Hugh Kelly, PhD, CRE – Fordham University Real Estate Institute
Mary Moore Hamrick, Chief Public Policy Officer – Grant Thornton
As we enter 2020, the current economic and political landscape is ripe for analysis and discussion. Presenting were Dr. Hugh Kelly and Mary Moore Hamrick, after which there was a stimulating question and answer session with the audience.
Kelly opened by discussing the distribution of our population with respect to age. Our current even generational distribution implies that as a whole, age-based demographic imbalances are unlikely to significantly affect the economy in the near future. He went on to describe the much more relevant role of the Federal Reserve in the current health of the economy, particularly its now dovish approach to the federal funds rate. He noted that 2019’s rate reductions served in part to correct the inversion in the yield curve that appeared mid-year, a traditionally bearish indicator on the economy’s overall outlook. These rate reductions complemented the existing fiscal relief of the Tax Cuts and Jobs Act of 2017, and have given a continued lift to the economy as it kept growing in 2019.
Despite this trend, Kelly made it a point to highlight an overall theme for the coming year: deceleration. The effects of the TCJA are slowly diminishing, and the Congressional Budget Office’s economic indicator predictions for the next decade show a return to sub-2% annual GDP growth and a departure from our sub-2% interest rate environment. These factors will clearly dampen economic expansion. However, Kelly believes the overall prospects of our national economy still point toward some degree of modest growth.
As the year progresses, Kelly believes recessionary risks will begin compounding and growing, as shown by recent data published by Comerica Bank. This data showed that by the end of 2020, there will be over a 40% chance of economic contraction. Owing to these growing risks and uncertainty, Kelly ultimately advised the audience to consider a partial reduction in investment exposure for the coming year, quipping that “No one ever went broke taking their profits.”
Complementing the focus on domestic economics, Mary Moore Hamrick spent time examining the U.S. outlook from a public policy perspective. She centered her thoughts on a major reality: 2020 is especially loaded with decisive political events that will have longstanding domestic implications. Between the ratification of the United States-Mexico-Canada Agreement, finalization of a trade détente with China, the impeachment trial, Super Tuesday, and Election Day, numerous potential inflection points will determine the future national landscape.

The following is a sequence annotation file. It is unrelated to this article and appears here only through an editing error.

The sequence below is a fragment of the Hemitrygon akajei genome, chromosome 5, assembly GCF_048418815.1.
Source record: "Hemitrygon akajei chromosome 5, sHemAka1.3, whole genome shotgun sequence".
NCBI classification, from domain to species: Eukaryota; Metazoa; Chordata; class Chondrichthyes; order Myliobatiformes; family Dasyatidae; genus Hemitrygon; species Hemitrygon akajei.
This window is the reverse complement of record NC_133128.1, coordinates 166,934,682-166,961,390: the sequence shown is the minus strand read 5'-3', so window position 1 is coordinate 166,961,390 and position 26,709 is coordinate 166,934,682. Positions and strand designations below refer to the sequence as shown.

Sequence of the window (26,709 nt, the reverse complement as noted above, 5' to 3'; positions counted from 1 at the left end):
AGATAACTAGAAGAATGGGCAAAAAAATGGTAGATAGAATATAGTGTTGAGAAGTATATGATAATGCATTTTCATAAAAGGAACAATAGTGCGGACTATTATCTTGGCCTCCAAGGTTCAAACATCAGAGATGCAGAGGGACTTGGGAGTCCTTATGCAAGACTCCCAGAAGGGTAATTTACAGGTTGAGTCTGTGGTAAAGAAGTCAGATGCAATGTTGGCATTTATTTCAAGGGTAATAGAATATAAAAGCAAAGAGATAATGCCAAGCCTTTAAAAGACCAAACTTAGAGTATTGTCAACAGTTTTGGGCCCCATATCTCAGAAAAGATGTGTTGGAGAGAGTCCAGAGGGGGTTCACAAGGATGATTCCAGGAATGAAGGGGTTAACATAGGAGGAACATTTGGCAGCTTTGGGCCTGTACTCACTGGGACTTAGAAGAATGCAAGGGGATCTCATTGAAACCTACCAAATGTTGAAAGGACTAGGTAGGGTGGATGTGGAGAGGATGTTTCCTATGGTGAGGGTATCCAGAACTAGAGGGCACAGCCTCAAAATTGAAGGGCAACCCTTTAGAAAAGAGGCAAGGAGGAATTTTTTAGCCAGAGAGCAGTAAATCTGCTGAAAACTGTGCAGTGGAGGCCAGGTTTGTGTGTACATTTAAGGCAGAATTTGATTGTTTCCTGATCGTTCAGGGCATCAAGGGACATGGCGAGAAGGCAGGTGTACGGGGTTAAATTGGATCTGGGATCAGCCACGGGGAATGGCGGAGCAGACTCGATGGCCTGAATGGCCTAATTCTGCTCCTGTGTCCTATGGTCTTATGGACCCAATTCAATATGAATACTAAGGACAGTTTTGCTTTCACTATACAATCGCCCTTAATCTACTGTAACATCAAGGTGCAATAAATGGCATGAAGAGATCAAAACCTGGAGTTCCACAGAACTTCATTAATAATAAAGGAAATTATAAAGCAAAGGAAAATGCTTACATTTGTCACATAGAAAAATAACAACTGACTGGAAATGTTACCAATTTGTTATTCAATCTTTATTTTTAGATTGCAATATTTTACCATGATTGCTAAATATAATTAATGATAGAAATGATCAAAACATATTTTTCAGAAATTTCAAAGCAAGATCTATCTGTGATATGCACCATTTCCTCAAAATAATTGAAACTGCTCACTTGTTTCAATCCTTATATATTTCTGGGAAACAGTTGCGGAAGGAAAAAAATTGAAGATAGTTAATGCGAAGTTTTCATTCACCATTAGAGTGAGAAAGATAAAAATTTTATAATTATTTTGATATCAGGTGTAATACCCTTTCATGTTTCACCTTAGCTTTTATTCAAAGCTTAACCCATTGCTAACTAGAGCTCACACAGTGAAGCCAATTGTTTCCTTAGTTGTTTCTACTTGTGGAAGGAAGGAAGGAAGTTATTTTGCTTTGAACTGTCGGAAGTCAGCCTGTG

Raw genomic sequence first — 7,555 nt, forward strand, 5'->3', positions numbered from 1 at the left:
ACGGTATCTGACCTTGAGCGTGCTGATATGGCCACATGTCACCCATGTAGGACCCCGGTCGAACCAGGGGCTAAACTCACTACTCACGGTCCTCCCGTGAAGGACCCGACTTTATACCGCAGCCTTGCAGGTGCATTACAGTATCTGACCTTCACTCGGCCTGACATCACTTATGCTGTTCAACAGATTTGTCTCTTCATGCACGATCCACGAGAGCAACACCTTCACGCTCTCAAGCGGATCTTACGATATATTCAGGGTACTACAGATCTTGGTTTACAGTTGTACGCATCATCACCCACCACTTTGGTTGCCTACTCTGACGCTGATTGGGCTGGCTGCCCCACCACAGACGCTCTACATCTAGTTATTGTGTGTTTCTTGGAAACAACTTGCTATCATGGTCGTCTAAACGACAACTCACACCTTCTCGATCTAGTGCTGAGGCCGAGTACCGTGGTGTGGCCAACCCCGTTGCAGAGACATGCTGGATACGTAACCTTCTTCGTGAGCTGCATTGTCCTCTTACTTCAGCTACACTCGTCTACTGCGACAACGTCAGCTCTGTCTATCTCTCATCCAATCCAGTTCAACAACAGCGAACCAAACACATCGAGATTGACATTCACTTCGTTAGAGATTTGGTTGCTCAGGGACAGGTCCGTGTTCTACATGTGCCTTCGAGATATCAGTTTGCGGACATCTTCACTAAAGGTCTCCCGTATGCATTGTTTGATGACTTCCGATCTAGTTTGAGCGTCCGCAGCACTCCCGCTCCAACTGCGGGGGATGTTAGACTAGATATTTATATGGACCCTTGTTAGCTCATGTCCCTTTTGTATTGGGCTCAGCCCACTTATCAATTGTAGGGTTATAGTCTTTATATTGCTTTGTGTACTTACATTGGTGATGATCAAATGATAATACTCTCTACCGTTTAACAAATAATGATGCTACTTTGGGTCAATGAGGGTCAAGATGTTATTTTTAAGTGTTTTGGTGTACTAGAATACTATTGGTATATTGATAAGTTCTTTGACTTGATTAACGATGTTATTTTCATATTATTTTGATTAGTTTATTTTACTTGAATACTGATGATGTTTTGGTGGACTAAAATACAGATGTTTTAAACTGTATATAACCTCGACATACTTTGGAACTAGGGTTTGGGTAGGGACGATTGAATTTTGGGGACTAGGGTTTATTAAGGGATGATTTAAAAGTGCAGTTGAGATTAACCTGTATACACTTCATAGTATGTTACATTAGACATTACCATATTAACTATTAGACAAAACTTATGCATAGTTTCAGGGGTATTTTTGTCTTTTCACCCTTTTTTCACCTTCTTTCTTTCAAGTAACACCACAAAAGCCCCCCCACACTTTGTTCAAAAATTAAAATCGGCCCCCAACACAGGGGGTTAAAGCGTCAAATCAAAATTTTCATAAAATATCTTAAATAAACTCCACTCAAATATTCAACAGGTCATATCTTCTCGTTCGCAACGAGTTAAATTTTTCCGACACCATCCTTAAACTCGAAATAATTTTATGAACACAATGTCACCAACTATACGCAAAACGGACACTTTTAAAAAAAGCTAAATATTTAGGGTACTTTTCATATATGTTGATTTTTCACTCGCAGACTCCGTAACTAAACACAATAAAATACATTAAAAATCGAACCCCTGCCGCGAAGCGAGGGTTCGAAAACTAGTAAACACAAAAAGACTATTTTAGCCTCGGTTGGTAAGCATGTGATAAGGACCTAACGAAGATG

As she outlined the potential outcomes, the expansion of federal spending and a shift in tax policy drew particular interest from the audience. Regarding the former, Kelly chimed in during the open discussion with a description of the ongoing debate on modern monetary theory, a theory that proposes that there is no real budgetary constraint to federal spending so long as the interest burden can be serviced through additional currency issuance. As such, Kelly suggested that examining federal budgeting as one would their own household is flawed, given the government’s ability to continue expanding its supply of money through the Treasury.
Opening her discussion of potential changes in the national tax code, Moore Hamrick discussed this past year’s slate of healthcare tax repeals, including the “Cadillac” tax on premium employer-provided healthcare plans and the vague Medical Device tax on practice revenues among them. Relating this discussion to the commercial real estate industry, Moore Hamrick described some of the current presidential candidates’ desire to increase the capital gains tax to as high as 37% from its current level of 20% under the TCJA. While this policy decision is yet to be made, it could severely impact the returns for CRE investors in the coming decade. However, Kelly made the key point that, much like the relative failure of Opportunity Zones to attract the level investment that industry experts had predicted, ultimately the majority of investment decisions are not made based on favorable tax treatment.
Throughout the panel, the speakers struck a thoughtful tone, highlighting that the most important type of investment, whether private or public, is one that will deliver immediate return to its stakeholders, rather than offsetting or deferring future liabilities. Furthermore, they extolled to everyone the importance of informed voting, which is a core civic duty. Given the approaching hurdles, the general air of uncertainty is indeed present, but the question of an incoming recession in 2020 is not as binary as it appears.